Once you’ve finished admiring the view at Malham Cove you need to join the path to head to Janet’s Foss. Head back to where the path came out on the tops of Malham Cove, and head left. There is a gap in the dry stone wall you can cross and then head uphill.
The path continues to the side of Malham Cove and offers fabulous views of the sheer cliff face (pictured above). At first, the path isn’t particularly clear as it is grassy, but it soon becomes well-trodden and easy to follow. This is definitely the most scenic Malham Cove-Janet’s Foss walk, so enjoy the view!
Keep following the path until you come to the road (pictured below). You’ll need to climb a few steps to get over the wall, but then cross over the road and rejoin the path.
The path is very easy to follow and continues parallel to a dry stone wall to keep you on track. The path then turns to the right slightly as you head through a metal gate and down a few steps. Continue across the field and head towards the dry stone wall on the other side.
The final section again runs parallel with a wall, and you’ll see the road at the bottom as you head downhill.
At the road, turn right and walk along the road for approximately 100 metres. On the left, you’ll see a National Trust sign welcoming you to Janet’s Foss – head through the wooden fence and explore the waterfalls!
Malham Circular Walk, Stop 2: Janet’s Foss
As the legend goes, Janet’s Foss is named after a fairy believed to live in a cave behind the waterfall. The word ‘foss’ is from Norse meaning waterfall, and along with ‘force’ is a common name for waterfalls in northern England.
It’s a popular spot on any Malham walks due to its close location to the village as well as Malham Cove and Gordale Scar. A flat path from Janet’s Foss links all of these natural sights.
In the summertime, it’s common to find children (and adults) splashing and swimming in the pool under Janet’s Foss. The area is mostly under tree cover, which gives it a more magical feel.
Leg 3: Janet’s Foss to Gordale Scar
It is just a short walk to Gordale Scar from Janet’s Foss. Head back to the road, turn right and keep going along the road until you reach Gordale Scar Campsite.
Enter through the metal fence and continue along the path that heads into the valley between the hills. The grassy areas also make a great place to stop for a drink or snack and offer a wonderful view of the cove!
Keep following the path as it snakes round the bend and up towards Gordale Scar. To get near to the waterfall you’ll have to cross a lot of wet and mossy rocks, so be careful!
Malham Circular Walk, Stop 3: Gordale Scar
Made of limestone rock, Gordale Scar is made up of two waterfalls within a huge gorge up to 100 metres high! Similar to Malham Cove, the creation of large gorge dates back to the Ice Ages.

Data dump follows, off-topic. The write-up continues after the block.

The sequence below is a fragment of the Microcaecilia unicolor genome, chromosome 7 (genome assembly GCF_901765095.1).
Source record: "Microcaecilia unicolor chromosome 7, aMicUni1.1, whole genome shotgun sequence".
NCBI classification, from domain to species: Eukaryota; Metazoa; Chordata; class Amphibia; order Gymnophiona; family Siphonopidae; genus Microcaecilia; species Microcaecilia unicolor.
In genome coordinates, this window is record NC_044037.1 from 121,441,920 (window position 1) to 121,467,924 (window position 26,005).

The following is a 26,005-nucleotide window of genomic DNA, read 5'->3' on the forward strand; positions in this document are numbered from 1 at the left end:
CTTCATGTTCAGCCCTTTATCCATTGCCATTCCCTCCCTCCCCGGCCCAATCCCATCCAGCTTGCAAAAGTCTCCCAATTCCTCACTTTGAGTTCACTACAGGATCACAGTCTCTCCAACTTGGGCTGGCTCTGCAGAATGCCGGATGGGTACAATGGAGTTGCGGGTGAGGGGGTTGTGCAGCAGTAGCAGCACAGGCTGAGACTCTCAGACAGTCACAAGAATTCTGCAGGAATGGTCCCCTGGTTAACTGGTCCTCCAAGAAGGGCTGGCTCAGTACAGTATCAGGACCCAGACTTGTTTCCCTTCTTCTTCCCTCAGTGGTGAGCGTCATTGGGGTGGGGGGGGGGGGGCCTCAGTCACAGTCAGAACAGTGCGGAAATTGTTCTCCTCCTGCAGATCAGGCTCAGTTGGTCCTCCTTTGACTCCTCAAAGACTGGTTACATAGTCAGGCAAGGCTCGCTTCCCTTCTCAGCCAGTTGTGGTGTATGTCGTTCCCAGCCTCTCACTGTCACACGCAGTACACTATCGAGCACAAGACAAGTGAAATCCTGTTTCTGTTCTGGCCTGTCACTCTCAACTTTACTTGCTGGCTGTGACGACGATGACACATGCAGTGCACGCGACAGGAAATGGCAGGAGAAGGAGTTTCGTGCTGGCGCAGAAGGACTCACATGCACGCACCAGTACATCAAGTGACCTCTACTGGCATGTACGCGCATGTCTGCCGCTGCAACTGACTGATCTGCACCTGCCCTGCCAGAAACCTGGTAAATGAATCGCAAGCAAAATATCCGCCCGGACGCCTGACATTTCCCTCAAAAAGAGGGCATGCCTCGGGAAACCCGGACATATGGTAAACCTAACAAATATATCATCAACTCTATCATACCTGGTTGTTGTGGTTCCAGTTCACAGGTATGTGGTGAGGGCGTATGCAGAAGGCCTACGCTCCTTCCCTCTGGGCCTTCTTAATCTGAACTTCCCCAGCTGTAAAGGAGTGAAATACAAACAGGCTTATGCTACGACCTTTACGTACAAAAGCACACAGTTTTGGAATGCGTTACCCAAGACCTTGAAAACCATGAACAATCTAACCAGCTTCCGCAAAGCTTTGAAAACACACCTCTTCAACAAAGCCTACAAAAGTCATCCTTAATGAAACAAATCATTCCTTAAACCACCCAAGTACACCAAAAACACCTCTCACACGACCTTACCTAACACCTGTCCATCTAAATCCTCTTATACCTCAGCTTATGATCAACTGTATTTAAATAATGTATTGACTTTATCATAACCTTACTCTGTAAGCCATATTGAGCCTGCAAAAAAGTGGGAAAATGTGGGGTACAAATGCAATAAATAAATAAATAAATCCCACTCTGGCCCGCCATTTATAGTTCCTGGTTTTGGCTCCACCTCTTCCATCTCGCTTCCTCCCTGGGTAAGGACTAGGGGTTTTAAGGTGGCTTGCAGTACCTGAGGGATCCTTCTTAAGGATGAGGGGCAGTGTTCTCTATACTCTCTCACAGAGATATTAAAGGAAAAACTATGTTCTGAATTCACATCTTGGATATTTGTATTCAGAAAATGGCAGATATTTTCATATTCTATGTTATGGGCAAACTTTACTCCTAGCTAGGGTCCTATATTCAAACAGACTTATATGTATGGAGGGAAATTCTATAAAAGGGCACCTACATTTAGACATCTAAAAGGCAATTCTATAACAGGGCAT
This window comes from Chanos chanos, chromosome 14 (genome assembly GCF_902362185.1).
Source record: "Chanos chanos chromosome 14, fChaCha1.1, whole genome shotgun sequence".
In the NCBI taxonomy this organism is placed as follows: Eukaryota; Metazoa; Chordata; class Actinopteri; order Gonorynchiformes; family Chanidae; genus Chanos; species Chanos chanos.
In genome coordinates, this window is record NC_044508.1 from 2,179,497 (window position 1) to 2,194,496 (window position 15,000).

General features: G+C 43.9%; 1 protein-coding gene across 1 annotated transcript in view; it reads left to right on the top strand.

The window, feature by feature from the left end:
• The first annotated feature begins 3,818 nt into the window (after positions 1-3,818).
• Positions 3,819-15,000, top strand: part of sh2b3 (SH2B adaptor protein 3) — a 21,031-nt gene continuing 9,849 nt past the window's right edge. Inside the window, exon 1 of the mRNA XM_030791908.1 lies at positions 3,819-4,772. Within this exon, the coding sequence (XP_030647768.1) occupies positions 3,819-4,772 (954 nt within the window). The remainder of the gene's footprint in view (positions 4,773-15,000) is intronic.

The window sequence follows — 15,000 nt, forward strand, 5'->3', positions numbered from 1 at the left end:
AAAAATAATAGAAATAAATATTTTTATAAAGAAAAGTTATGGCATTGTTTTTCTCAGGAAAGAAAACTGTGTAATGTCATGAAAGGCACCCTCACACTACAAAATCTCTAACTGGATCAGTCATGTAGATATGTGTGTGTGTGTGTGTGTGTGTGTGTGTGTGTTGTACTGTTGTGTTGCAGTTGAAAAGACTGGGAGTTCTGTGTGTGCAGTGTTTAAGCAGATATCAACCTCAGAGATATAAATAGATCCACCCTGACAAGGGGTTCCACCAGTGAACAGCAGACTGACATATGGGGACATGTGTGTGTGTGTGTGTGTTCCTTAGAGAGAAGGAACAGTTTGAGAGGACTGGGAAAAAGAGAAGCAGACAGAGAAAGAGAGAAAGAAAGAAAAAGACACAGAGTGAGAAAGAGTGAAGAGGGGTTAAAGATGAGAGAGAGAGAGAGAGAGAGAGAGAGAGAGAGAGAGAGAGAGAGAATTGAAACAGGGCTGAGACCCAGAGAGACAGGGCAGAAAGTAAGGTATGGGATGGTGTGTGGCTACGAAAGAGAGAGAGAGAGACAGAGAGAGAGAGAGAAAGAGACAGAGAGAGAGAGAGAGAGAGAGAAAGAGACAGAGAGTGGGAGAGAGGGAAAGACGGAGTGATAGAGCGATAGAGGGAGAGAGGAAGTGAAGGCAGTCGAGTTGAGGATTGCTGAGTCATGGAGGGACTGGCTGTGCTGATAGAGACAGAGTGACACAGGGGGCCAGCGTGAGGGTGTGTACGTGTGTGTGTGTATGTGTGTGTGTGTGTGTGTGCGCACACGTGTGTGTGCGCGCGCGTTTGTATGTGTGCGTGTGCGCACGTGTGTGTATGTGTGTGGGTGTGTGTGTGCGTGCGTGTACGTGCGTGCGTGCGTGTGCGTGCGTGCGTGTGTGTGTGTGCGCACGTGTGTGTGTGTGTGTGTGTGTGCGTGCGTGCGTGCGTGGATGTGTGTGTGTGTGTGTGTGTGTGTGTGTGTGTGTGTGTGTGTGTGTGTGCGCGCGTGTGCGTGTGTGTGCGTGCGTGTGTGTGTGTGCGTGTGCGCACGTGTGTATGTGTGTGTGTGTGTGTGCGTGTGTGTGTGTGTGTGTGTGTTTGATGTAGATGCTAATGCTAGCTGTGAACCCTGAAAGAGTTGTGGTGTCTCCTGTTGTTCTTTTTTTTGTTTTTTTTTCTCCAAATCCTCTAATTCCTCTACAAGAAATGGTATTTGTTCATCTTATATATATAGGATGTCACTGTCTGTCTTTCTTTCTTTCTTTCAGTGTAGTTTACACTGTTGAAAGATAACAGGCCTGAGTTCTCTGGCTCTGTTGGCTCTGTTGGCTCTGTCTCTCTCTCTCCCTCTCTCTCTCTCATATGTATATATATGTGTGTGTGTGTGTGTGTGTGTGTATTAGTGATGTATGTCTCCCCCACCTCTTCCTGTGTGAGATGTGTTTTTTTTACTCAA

You can only truly appreciate the size and scale of Gordale Scar when stood inside the gorge. And this is accompanied by the deafening sound of thousands of litres of water pouring over the waterfall
Leg 4: Gordale Scar to Watersinks
There are two options for the final leg of this Malham circular walking route back to Watersinks Car Park. I’m going to go through my preferred option first, as that’s the one I’d recommend. But the second option is also detailed below.
Malham Circular Walk, Final Leg: Option A (recommended)
The final leg is quite long, but it’s peaceful and very much off the beaten path. The map above only shows some of this leg, as you’ll need to take a footpath that is not recognised by Google Maps. But I’ll explain it all as clearly as possible.
The first step is to walk back on yourself out of Gordale Scar, and all the way back to the road. Turn right onto the road and then right again back on the footpath you took on the way from Malham Cove.
Follow the path back up alongside the drystone wall and across the field. Back up the stone steps and through the metal gate, turning left back along the path. Keep going as far as the road.
At this point, rather than crossing the road and rejoining the path, turn right onto the road and walk along it uphill. The road is very quiet with plenty of space for cars to pass safely. The road is also quite bendy so most cars are going very slowly as well.
Continue along the road until you reach a signpost on the left-hand side next to a ladder stile (pictured below). This is also the point at which the map above ends. When using the satellite images on Google Maps, you’ll be able to see on the image the trodden pathway from here back to the car park. You might need to zoom in, but it’s the trodden path across the field.
Climb the ladder to access the footpath and join this route. The path passes behind some more limestone rock formations that offer views far out into the Yorkshire Dales!
Keep following the path, it may become less trodden at times but it always picks back up! After about 600 metres, the path forks in two (map below). You can take either route, as they join back together later on.